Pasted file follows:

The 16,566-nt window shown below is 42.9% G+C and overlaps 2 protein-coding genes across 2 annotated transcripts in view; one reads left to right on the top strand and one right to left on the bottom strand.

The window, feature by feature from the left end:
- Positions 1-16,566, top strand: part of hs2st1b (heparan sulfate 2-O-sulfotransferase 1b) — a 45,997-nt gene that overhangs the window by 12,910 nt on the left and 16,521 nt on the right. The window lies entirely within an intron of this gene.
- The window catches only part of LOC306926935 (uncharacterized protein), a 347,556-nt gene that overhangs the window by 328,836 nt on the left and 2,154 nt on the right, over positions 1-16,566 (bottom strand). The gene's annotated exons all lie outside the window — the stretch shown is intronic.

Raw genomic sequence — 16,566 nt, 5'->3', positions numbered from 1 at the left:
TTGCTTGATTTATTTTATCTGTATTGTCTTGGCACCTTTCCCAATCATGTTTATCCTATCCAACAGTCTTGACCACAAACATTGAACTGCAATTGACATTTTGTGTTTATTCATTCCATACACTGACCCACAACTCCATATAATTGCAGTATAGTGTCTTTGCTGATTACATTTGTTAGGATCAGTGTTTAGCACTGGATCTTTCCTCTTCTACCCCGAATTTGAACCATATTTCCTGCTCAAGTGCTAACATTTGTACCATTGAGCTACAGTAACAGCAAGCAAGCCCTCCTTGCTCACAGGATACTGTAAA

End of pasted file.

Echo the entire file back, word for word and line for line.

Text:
The 16,566-nt window shown below is 42.9% G+C and overlaps 2 protein-coding genes across 2 annotated transcripts in view; one reads left to right on the top strand and one right to left on the bottom strand.

The window, feature by feature from the left end:
- Positions 1-16,566, top strand: part of hs2st1b (heparan sulfate 2-O-sulfotransferase 1b) — a 45,997-nt gene that overhangs the window by 12,910 nt on the left and 16,521 nt on the right. The window lies entirely within an intron of this gene.
- The window catches only part of LOC306926935 (uncharacterized protein), a 347,556-nt gene that overhangs the window by 328,836 nt on the left and 2,154 nt on the right, over positions 1-16,566 (bottom strand). The gene's annotated exons all lie outside the window — the stretch shown is intronic.

Raw genomic sequence — 16,566 nt, 5'->3', positions numbered from 1 at the left:
TTGCTTGATTTATTTTATCTGTATTGTCTTGGCACCTTTCCCAATCATGTTTATCCTATCCAACAGTCTTGACCACAAACATTGAACTGCAATTGACATTTTGTGTTTATTCATTCCATACACTGACCCACAACTCCATATAATTGCAGTATAGTGTCTTTGCTGATTACATTTGTTAGGATCAGTGTTTAGCACTGGATCTTTCCTCTTCTACCCCGAATTTGAACCATATTTCCTGCTCAAGTGCTAACATTTGTACCATTGAGCTACAGTAACAGCAAGCAAGCCCTCCTTGCTCACAGGATACTGTAAA